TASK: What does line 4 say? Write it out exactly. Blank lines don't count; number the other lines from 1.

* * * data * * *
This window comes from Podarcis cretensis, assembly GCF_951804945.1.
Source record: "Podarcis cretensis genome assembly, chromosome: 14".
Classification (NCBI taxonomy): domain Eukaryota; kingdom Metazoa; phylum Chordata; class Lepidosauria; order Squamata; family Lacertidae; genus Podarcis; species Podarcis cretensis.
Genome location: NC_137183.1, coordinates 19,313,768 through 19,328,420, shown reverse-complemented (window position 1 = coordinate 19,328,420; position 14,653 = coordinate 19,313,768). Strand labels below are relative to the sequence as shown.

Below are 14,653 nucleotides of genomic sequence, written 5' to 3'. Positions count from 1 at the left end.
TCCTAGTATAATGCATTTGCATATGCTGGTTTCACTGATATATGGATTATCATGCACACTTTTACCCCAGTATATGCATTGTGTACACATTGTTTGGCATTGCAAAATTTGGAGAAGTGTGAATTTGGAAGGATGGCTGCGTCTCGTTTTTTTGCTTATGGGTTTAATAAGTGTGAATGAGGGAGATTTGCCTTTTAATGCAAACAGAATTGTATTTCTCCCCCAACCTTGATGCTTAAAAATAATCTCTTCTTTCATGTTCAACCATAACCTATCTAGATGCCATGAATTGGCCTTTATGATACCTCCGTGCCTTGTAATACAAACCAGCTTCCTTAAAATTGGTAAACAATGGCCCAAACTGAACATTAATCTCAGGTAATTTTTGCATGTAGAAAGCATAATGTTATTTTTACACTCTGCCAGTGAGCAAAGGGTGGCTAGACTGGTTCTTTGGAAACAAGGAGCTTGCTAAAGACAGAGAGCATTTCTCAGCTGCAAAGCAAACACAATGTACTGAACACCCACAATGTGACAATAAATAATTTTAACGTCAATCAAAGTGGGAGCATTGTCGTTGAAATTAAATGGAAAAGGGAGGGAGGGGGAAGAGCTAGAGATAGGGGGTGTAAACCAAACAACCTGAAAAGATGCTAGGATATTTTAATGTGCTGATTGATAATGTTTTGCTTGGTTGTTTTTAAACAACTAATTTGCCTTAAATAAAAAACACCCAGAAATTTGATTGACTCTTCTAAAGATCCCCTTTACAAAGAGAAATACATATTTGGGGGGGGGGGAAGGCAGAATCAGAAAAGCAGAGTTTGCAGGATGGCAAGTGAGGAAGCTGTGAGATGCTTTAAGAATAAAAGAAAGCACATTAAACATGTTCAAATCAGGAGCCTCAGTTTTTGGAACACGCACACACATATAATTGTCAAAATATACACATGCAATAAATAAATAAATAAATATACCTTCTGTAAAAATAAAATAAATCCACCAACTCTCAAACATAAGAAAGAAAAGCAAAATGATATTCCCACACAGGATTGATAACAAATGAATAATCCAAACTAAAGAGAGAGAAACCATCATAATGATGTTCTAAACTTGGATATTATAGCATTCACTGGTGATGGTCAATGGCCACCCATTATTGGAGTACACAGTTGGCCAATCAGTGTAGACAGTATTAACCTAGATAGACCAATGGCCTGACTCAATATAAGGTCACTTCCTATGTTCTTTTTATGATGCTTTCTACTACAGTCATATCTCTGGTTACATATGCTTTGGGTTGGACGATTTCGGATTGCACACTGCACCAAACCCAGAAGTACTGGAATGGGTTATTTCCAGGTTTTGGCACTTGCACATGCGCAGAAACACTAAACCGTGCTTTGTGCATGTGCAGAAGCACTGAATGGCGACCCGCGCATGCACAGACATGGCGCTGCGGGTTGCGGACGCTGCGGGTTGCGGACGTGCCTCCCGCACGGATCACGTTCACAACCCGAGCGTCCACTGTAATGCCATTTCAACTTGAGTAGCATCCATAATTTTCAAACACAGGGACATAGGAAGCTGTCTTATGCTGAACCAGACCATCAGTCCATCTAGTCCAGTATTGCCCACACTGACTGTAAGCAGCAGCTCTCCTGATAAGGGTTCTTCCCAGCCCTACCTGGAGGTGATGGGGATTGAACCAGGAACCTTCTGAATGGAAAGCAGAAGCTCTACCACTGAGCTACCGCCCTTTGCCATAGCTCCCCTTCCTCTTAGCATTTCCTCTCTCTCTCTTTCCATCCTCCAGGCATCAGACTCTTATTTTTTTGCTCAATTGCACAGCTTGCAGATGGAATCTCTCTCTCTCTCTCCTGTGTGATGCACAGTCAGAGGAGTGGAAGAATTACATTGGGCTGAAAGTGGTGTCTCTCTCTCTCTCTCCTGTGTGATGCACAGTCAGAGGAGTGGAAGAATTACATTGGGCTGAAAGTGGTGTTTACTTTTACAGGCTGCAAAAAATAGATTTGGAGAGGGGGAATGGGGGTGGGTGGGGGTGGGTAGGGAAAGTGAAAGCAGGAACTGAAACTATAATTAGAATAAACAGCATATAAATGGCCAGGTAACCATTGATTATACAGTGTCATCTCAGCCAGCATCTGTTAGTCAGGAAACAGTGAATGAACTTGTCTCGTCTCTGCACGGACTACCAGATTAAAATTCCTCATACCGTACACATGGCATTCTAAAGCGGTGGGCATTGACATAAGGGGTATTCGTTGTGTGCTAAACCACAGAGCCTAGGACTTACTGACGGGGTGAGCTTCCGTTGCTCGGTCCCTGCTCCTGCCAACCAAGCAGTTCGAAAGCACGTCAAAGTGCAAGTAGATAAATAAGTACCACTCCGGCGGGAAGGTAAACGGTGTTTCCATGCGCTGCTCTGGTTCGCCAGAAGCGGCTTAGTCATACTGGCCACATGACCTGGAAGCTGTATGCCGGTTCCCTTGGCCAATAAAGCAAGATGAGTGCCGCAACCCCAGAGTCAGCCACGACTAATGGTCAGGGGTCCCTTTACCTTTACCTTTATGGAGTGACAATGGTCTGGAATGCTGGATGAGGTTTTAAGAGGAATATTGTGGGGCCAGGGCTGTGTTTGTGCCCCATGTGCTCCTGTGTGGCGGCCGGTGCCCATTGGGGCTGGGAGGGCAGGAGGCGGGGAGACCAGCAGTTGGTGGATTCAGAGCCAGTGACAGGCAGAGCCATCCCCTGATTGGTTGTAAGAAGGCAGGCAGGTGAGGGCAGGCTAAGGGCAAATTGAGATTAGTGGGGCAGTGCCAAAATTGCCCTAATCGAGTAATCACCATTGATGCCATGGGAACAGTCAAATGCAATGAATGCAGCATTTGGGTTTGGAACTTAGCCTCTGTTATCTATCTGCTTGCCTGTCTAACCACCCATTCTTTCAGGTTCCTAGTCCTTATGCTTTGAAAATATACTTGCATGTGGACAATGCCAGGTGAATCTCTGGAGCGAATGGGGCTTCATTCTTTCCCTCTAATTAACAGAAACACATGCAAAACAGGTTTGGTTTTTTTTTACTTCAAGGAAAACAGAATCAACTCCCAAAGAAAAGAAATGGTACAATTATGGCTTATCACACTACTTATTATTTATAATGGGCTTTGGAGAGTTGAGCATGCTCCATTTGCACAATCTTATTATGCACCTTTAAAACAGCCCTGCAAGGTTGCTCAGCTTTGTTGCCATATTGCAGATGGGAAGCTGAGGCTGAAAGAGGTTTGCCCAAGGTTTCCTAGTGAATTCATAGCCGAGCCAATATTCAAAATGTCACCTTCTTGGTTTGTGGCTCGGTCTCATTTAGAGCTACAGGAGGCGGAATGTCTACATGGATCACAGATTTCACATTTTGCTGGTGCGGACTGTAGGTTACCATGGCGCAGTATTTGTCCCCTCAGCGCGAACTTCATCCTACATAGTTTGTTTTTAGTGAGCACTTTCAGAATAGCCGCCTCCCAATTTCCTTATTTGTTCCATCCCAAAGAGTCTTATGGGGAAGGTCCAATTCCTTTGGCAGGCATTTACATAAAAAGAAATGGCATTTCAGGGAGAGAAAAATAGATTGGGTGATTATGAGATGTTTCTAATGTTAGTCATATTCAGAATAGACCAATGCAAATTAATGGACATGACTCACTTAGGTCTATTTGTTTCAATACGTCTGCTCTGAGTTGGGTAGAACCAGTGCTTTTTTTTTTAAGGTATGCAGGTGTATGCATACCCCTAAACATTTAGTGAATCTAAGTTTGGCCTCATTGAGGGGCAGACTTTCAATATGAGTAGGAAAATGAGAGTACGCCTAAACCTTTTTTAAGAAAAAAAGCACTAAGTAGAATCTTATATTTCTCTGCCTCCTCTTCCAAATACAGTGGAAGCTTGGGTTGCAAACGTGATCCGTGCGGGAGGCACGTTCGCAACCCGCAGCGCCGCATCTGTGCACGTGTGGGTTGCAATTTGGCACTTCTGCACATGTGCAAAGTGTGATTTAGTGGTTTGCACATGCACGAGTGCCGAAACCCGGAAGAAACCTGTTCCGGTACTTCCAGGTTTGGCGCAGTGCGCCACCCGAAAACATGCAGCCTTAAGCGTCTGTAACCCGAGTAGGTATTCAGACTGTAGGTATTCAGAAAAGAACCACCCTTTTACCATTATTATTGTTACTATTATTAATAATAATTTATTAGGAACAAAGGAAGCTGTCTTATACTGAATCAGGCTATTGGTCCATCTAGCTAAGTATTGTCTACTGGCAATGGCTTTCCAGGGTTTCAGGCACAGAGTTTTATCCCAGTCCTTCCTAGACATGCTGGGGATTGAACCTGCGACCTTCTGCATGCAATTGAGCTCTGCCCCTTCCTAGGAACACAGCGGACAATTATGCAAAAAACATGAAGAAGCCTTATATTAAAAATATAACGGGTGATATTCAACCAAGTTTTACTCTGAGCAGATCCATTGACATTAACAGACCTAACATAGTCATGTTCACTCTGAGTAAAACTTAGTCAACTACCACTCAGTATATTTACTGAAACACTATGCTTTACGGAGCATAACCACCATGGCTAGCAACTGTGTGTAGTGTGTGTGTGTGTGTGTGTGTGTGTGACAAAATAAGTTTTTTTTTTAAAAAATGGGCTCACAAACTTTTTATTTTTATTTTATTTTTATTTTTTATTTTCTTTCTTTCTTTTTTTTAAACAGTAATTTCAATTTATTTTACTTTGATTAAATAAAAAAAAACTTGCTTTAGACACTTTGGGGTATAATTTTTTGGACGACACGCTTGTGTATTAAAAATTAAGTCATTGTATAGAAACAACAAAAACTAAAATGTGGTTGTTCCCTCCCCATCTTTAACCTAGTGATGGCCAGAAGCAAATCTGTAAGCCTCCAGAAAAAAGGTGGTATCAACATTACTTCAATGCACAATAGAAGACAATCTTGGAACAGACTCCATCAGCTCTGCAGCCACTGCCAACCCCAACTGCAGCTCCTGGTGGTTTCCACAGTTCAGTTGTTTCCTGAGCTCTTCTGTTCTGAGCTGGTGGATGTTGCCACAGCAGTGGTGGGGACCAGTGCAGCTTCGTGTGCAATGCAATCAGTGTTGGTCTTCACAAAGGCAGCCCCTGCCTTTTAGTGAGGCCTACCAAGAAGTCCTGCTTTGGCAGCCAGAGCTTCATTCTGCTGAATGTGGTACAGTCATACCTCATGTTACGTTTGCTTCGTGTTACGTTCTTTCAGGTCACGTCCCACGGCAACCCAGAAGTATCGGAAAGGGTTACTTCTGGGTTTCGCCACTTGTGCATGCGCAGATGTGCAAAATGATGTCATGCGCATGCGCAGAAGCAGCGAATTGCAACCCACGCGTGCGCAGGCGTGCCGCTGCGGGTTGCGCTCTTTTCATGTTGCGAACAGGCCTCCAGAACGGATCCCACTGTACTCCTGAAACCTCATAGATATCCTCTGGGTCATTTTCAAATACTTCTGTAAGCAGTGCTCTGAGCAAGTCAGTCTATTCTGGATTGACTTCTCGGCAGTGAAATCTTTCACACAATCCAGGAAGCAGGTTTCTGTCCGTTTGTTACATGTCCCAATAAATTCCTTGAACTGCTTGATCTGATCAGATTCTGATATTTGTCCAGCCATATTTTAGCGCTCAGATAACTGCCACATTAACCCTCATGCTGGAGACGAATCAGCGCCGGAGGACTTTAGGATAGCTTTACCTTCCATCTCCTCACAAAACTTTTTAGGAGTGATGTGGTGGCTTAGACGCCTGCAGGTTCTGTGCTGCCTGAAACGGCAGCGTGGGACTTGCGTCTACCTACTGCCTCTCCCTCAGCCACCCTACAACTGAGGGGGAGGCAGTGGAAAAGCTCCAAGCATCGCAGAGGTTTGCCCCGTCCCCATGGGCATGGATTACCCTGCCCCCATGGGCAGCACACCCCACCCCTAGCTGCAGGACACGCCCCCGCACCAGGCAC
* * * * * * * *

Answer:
Genome location: NC_137183.1, coordinates 19,313,768 through 19,328,420, shown reverse-complemented (window position 1 = coordinate 19,328,420; position 14,653 = coordinate 19,313,768). Strand labels below are relative to the sequence as shown.